Apple’s CarPlay Is a Useful Extension to Your iPhone When Driving

Let’s face it; it’s not safe to use your phone when you’re driving. In many cases it’s illegal, and it can be deadly. While Apple has recently added a Do Not Disturb While Driving feature to iOS, you may actually need to use some of the features on your phone when you’re behind the wheel.

You’ve long been able to pair a phone to a car via Bluetooth to make and receive calls. But Apple’s in-car system, CarPlay, takes this much further by offering a range of apps that can make your driving easier and more efficient. I tried it out on my new car; here’s what I think.

Read the rest of the article on The Mac Security Blog.

Tesla Model 3 unveiled: But It’s not a Clean Car, no Matter What Elon Musk Says

Late Thursday night, Tesla CEO and founder Elon Musk took the stage at the Tesla Design Studio to reveal the Tesla Model 3. “It’s very important to accelerate the transition to sustainable transport,” Musk said. “The last time there was this level of carbon concentration in the atmosphere was 11 million years ago.”

“Beyond global warming there are 53,000 deaths per year from auto emissions,” Musk added.

As much as I admire what Tesla is doing, the above is just bullshit. Electric cars – unless they are used in countries whose electricity comes from renewable energy – don’t reduce carbon dioxide, or auto emissions, they merely displace the pollution to the place that electricity is generated. In the US, much of the electricity people use is made from coal or oil. The only country where nuclear power is used for a majority of electricity is France (around 70%), but there is still the problem of nuclear waste.

Until renewable energy is ubiquitous, all these cars do is shift pollution to new locations. Sure, it’s better to get them out of cities, but if electric cars are to become common, every country in the world will need to ramp up their electrical production. Some countries can do this with renewable energy, many if not most cannot.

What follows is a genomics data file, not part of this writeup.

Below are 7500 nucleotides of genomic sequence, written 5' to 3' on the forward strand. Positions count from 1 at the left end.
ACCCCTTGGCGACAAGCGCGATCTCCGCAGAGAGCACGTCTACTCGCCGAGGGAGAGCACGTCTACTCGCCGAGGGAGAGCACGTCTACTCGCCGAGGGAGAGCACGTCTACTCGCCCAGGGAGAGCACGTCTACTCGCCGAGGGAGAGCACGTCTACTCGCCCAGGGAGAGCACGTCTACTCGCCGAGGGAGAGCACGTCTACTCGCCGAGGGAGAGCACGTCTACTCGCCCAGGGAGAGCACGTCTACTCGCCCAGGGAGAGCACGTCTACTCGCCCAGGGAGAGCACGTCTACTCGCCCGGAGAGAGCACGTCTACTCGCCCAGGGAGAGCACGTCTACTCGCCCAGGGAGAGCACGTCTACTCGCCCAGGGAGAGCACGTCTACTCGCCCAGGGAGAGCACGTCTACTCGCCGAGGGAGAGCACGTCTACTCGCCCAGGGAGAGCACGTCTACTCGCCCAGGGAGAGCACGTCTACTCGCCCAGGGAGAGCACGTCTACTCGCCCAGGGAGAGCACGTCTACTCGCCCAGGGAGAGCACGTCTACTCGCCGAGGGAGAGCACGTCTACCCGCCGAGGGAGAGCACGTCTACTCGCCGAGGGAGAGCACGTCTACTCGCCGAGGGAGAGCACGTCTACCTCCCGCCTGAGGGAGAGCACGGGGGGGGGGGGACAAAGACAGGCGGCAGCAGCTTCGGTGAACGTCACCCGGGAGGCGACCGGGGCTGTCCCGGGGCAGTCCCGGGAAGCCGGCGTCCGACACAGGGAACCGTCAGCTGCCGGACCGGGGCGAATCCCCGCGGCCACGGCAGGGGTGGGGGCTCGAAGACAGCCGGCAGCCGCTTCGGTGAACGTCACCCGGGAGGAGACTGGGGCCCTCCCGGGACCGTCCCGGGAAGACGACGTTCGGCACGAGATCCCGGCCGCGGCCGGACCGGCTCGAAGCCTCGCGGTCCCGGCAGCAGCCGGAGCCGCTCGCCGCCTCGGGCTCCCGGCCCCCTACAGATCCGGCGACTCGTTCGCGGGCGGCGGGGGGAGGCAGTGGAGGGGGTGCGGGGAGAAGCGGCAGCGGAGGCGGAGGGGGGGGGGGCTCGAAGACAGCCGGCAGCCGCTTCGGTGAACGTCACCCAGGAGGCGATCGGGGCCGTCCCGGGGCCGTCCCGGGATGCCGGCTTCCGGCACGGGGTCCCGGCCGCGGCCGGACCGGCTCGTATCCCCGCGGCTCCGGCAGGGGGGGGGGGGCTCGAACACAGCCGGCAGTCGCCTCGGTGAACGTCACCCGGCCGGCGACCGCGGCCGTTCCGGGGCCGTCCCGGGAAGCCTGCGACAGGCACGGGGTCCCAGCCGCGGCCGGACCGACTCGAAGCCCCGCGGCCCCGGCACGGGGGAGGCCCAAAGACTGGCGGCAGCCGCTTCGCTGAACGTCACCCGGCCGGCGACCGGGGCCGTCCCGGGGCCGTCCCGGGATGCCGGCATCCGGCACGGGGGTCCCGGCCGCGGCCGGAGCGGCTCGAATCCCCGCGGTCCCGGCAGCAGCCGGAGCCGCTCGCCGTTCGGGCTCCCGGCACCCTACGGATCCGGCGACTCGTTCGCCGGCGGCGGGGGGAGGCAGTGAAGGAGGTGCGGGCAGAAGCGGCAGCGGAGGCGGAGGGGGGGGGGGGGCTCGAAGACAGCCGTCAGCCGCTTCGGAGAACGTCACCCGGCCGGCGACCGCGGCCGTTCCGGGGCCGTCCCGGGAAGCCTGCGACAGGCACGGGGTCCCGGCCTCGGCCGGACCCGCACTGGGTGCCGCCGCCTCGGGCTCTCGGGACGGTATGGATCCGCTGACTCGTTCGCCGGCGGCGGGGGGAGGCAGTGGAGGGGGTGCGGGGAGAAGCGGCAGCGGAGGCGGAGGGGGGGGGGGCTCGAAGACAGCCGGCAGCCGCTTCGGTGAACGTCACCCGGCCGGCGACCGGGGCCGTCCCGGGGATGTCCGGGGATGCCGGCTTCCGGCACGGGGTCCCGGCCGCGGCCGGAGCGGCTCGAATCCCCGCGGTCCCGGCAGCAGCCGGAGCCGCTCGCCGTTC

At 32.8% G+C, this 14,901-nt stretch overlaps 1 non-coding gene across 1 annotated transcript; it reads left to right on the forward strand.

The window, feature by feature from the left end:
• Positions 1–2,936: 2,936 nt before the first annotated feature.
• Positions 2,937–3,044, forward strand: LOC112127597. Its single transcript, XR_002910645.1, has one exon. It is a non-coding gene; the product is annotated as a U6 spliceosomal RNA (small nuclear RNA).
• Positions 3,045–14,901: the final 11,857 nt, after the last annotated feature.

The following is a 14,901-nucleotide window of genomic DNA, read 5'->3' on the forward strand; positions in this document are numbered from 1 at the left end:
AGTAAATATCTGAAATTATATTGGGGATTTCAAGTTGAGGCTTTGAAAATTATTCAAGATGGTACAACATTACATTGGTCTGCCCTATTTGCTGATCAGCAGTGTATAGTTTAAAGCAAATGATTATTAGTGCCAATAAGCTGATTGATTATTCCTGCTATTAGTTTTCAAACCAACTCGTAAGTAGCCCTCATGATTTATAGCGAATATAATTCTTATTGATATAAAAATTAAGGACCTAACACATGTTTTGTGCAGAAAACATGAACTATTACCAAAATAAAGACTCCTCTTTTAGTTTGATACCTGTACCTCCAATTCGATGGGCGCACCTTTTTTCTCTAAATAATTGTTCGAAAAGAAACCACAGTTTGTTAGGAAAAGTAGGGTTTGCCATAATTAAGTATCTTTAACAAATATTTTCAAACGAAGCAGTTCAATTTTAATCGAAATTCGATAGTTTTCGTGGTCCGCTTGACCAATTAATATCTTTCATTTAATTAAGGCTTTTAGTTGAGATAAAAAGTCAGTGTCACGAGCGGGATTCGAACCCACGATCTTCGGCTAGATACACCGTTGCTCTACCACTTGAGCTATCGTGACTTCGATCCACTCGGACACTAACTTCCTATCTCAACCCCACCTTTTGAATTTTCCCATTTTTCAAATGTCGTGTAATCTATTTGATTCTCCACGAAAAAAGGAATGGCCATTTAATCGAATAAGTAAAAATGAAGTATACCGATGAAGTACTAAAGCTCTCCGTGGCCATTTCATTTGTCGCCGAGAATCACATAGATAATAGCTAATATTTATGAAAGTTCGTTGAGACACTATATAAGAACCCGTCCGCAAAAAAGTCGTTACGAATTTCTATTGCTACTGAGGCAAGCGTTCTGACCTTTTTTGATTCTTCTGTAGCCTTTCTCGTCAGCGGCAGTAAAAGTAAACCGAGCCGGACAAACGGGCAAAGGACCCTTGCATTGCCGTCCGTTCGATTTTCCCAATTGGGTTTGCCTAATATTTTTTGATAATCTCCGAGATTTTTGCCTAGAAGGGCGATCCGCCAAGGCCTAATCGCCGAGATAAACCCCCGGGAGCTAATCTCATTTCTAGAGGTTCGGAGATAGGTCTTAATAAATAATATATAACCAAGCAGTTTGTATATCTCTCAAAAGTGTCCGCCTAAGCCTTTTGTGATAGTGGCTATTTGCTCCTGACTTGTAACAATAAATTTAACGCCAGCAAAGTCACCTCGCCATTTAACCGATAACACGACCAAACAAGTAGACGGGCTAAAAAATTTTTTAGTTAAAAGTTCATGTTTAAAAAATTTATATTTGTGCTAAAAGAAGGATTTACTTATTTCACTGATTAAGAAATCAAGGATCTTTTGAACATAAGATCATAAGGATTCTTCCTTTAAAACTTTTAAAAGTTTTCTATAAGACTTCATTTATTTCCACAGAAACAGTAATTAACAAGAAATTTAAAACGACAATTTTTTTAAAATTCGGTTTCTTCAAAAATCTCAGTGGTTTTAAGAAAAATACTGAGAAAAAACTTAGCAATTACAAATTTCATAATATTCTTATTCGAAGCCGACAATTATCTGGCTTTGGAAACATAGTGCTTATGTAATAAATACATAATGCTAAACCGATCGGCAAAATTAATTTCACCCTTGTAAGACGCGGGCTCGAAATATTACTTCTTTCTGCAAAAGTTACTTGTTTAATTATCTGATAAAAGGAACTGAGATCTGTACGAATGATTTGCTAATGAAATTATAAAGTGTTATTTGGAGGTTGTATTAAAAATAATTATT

Oh, and apparently if you buy this car, you get a $7,500 tax credit from the federal government; or 20% of the cost of the car. So Tesla is sucking at the teat of big government, and, if the figure of 130,000 Model 3s ordered yesterday is correct, then this is costing taxpayers about $1 billion. All this for cars being bought by people who, for the most part, could afford to pay full price. That’s a pretty good scam Tesla has going… (Yes, the tax credits will decrease over time, but not until the US government has paid $1.5 billion toward Tesla cars.)

Source: Tesla Model 3 unveiled: 215-mile range, 0-60 in under 6 seconds, delivered in 2017 | Ars Technica UK

Why Driverless Cars Will Screech to a Stop

Every driver makes hundreds of daily driving decisions that, strictly speaking, break driving laws (for example, crossing the yellow line to pull around a double-parked vehicle). What company is going to program its driverless cars to break the law?

Will insurance policies for driverless cars cover the car itself? Or will they cover the owner of the vehicle? Or perhaps the technology company that controls the car’s routes? Who will be responsible if there is an accident? The individual owner or the the vehicle manufacturer? Or the company that designed the navigation system?

This is probably the biggest issue that will prevent or slow down the use of driverless cars. Unless they can ride on rails, there will be accidents, and there will be questions of liability.

(Via Why Driverless Cars Will Screech to a Stop | Observer.)

Volkswagen says 800,000 European cars have false CO2 emissions levels too | Ars Technica

“VW is reporting that around 800,000 cars, mostly with 1.4-litre diesel engines, may have an issue with their carbon dioxide emissions as well. The two main cars affected are the VW Polo and Golf, but some cars from the Audi, Seat, and Skoda brands are also included. VW says that some 1.4-litre petrol engines may also be affected”

When the scandal first broke, I was worried, because I have a diesel Seat Ibiza (Seat is owned by VW). But then VW put up a website where you could check your VIN to find if your car was affected by the cheating software, and mine was in the clear. It turned out that the 1.4-liter engines, such as my car contains, weren’t affected.

Well, now we know that Volkswagen has probably cheated with every car they have sold; not just with nitrous oxide levels, but also with CO2 levels.

I wonder what effect this is going to have on my car, and my wallet. I don’t think the government here in the UK will make car-owners pay a higher road tax; the tax is based on CO2 levels, and we bought the car with the understanding that its level was as announced by the manufacturer. But I have a feeling that VW is going to have to compensate car owners, since this means the car is burning much more fuel than it should.

Liars, cheaters, and scumbags.

Source: Volkswagen says 800,000 European cars have false CO2 emissions levels too | Ars Technica